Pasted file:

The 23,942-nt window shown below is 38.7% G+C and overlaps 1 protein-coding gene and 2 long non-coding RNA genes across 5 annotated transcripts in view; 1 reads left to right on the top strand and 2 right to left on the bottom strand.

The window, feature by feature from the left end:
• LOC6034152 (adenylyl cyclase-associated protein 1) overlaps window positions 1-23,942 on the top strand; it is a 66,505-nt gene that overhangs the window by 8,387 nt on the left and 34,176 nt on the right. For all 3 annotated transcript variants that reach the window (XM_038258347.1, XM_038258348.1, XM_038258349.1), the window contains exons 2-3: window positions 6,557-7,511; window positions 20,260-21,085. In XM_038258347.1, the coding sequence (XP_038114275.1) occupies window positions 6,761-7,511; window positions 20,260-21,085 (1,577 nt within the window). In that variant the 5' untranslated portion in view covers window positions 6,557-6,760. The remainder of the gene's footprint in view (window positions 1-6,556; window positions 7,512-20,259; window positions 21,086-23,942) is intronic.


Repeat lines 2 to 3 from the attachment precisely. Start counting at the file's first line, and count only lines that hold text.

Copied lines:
The window, feature by feature from the left end:
• LOC6034152 (adenylyl cyclase-associated protein 1) overlaps window positions 1-23,942 on the top strand; it is a 66,505-nt gene that overhangs the window by 8,387 nt on the left and 34,176 nt on the right. For all 3 annotated transcript variants that reach the window (XM_038258347.1, XM_038258348.1, XM_038258349.1), the window contains exons 2-3: window positions 6,557-7,511; window positions 20,260-21,085. In XM_038258347.1, the coding sequence (XP_038114275.1) occupies window positions 6,761-7,511; window positions 20,260-21,085 (1,577 nt within the window). In that variant the 5' untranslated portion in view covers window positions 6,557-6,760. The remainder of the gene's footprint in view (window positions 1-6,556; window positions 7,512-20,259; window positions 21,086-23,942) is intronic.